Google has now finally uploaded its Chrome code for iOS devices on the Chromium repository, often where Google uploads its open source tools for other developers's benefit.

The open source code can now be for anyone's perusal, and on top of which, the code can be modified and compiled for personal developer projects who want take advantage of Google's own code.

"Historically, the code for Chrome for iOS was kept separate from the rest of the Chromium project due to the additional complexity required for the platform," according to a blog post on Chromium.

Chrome For iOS

As dictated by the constraints of the iOS platform, all browsers for the OS must be built on top of the WebKit rendering engine, meaning Chromium needs to support WebKit alongside Blink, Chrome's rendering engine for other platforms. This particular integration was too complex, according to Google, so it was nixed from the Chromium code base.

Over the past several years, much has been spent to initiate the needed changes to upstream the Chrome for iOS code into Chromium, a painstaking stint which has finally been achieved.

For those who don't know, Chromium is an open source internet browser whose code hovers similarly in the vein of Google Chrome. New or experimental features are often tested on Chromium first, before it can be officially ported to Chrome, the more mainstream browser.

Many developers have created their own projects having taken advantage of the open source code, and they have released several versions under the Chromium moniker, which ended being the starting point for many brothers now already available. Even Opera, also bedfellows with Chrome, Firefox, and maybe even Safari in the pantheon of web browsers, switched to Chromium base back in 2013, shedding its own structure.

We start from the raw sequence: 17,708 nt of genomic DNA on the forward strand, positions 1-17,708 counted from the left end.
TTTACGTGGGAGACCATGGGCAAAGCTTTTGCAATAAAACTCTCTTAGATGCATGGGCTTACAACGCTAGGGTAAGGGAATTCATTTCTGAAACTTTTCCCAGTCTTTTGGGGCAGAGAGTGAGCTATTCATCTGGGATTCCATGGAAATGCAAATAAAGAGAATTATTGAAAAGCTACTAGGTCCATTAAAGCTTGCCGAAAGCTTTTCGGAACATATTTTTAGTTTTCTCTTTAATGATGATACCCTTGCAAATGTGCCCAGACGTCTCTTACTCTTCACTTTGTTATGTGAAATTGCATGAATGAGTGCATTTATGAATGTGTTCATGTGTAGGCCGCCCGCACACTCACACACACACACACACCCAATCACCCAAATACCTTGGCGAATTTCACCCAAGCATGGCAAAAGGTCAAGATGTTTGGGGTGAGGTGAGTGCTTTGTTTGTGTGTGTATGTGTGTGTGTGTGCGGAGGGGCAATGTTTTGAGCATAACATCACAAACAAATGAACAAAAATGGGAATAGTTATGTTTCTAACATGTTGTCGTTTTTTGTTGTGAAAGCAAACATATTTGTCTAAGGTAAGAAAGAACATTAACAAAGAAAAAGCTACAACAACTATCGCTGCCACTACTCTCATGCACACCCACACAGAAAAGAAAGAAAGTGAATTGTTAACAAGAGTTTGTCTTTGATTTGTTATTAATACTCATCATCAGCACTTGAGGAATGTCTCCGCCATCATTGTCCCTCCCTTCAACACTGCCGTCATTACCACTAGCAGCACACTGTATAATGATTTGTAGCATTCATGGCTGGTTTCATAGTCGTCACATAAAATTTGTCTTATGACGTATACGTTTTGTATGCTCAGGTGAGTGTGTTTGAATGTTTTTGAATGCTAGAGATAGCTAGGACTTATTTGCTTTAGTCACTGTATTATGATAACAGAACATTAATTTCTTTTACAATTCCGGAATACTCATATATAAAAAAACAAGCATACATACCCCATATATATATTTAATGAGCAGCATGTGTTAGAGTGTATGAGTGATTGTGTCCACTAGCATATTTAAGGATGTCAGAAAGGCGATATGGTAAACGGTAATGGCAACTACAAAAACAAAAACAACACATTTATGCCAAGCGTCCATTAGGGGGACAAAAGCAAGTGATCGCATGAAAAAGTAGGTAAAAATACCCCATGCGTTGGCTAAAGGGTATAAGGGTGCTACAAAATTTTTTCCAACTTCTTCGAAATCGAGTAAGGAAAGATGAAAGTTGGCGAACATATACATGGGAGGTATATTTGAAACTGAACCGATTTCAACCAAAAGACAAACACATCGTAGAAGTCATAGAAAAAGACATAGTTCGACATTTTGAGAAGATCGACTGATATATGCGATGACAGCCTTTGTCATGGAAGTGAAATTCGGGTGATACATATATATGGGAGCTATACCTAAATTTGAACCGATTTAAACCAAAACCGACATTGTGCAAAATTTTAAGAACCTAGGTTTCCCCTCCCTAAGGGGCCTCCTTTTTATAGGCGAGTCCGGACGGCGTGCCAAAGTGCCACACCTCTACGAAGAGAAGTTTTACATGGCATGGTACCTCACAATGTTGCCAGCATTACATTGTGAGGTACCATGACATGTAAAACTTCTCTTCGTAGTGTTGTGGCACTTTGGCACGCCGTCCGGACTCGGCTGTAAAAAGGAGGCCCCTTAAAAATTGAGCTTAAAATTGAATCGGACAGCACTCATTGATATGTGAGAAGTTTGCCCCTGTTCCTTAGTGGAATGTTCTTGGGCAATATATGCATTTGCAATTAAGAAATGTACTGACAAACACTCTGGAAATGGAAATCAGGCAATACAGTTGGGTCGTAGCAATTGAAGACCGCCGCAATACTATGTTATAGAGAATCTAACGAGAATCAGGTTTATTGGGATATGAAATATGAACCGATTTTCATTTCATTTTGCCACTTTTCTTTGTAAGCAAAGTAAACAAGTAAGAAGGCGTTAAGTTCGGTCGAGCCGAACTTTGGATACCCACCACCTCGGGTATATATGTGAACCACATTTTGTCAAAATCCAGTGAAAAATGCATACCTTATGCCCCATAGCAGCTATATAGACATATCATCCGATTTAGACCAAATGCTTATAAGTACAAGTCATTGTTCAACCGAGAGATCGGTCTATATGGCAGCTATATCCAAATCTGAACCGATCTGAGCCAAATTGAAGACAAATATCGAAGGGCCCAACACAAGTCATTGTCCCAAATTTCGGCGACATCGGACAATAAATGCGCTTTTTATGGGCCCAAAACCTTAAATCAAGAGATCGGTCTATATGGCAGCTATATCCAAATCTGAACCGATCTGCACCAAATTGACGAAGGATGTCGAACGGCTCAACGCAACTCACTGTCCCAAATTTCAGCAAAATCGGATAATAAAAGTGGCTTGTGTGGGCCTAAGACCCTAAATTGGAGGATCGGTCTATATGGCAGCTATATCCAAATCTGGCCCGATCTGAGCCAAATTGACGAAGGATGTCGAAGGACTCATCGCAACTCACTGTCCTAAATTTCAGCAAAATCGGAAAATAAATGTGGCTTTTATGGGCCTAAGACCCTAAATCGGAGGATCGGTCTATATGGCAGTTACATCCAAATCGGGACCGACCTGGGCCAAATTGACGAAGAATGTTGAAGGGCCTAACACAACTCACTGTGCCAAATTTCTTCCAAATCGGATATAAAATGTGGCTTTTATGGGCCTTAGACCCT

Chrome For Android

Only recently has Google made the source code for Chrome for Android available, essentially abandoning the usual fare of Chromium as an exclusively computer-targeted open source code. Now, having made the iOS available as well, the lineup is virtually complete.

What This Means For iOS Users

Skipping past the steep, jargon-brimmed terms aforementioned, what this means for the regular user is, essentially, more developers, presumably better ones, can tap the repository and create their own third-party web browsers for iOS. Chromium will provide a stable base for iOS developers planning to code their own web browsers, giving them customization options aplenty. It all just means a diversified trove of browsers for iOS in the long run.

"We value the open source community and all of our contributors, and we're glad that Chrome for iOS can finally join in," said Rohit Rao, the blog post's author.

iOS development for Chrome will now be much faster than previous, since tests will now be available to the whole Chromium community, which should run automatically each time a code is checked in, as per Apple Insider.

Even with Safari built into iOS, Chrome remains a popular web browser of choice on the OS. This predilection might be caused by Chrome's deft synchronization features spanning different platforms, in which bookmarks, preferences, and other important data are all mirrored across different devices users use it on.

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